Michigan State researchers get messy to clean up energy production: BTN LiveBIG
Who doesn’t love green algae?
From the edible nori enveloping a delicious spicy tuna hand roll to the thick sludge floating atop your favorite pond, algae is arguably the world’s most popular polyphyletic group of aquatic plants.
Now, researchers at Michigan State University are raising algae’s stock even higher, harnessing its capability to absorb carbon dioxide and other greenhouse gases to lower emissions from fossil fuel-burning power plants. If that wasn’t enough, the process will convert those emissions into an impressive array of byproducts, according to project director Wei Liao, associate professor of biosystems and agricultural engineering.
“We’ve been running bioenergy experiments with algae on campus for over a decade,” said Liao, speaking with MSU Today. “We’re now testing a novel technique not only to mitigate power plant emissions, but also to turn them into new sources of revenue.”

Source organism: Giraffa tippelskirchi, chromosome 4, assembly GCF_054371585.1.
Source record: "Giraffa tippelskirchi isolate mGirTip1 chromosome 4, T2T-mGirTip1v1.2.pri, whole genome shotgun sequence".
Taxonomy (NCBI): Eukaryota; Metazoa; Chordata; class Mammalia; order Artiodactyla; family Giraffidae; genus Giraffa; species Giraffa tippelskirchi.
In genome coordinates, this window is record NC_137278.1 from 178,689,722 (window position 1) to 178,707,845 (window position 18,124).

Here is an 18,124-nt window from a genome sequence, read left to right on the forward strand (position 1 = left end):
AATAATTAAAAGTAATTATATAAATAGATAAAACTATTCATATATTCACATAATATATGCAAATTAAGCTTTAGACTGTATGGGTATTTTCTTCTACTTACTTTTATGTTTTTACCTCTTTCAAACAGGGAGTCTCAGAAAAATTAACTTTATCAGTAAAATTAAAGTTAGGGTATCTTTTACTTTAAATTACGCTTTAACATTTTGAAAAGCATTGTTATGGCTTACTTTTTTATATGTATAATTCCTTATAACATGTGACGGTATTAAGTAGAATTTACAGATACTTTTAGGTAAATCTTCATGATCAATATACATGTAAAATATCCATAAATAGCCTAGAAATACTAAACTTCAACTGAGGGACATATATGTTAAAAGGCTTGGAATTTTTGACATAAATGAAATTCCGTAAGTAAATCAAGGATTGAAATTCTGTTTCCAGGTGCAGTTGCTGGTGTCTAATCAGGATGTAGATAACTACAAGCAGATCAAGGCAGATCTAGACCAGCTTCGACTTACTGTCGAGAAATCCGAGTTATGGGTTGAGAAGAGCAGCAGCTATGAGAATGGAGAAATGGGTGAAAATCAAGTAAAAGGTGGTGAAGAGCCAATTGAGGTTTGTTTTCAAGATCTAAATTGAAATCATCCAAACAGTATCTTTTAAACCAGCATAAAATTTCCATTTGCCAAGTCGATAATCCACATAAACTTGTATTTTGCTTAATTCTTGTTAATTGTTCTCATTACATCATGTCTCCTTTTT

Awarded a $1 million grant from the US Department of Energy, faculty from the Biosystems and Agricultural Engineering Department are working with colleagues from the MSU Chemistry Department on the project, which utilizes a process called “biomass cascade conversion” to optimize CO2 absorption.
This process not only ups the quantity of greenhouses gases removed from emission, but also drastically reduces the amount of space needed to culture the requisite algae, making the system much more viable for the companies that operate power plants.
Beyond improved environmental stewardship, there is also a financial incentive for companies to eventually adopt algae-based biomass cascade conversion. The process results in the creation of some valuable commodities, from biofuel to polyurethane.
The team’s ongoing research experiments are being hosted at MSU’s T.B. Simon Power Plant, with additional assistance provided by PHYCO2 LLC, a supplier of algae for industrial uses.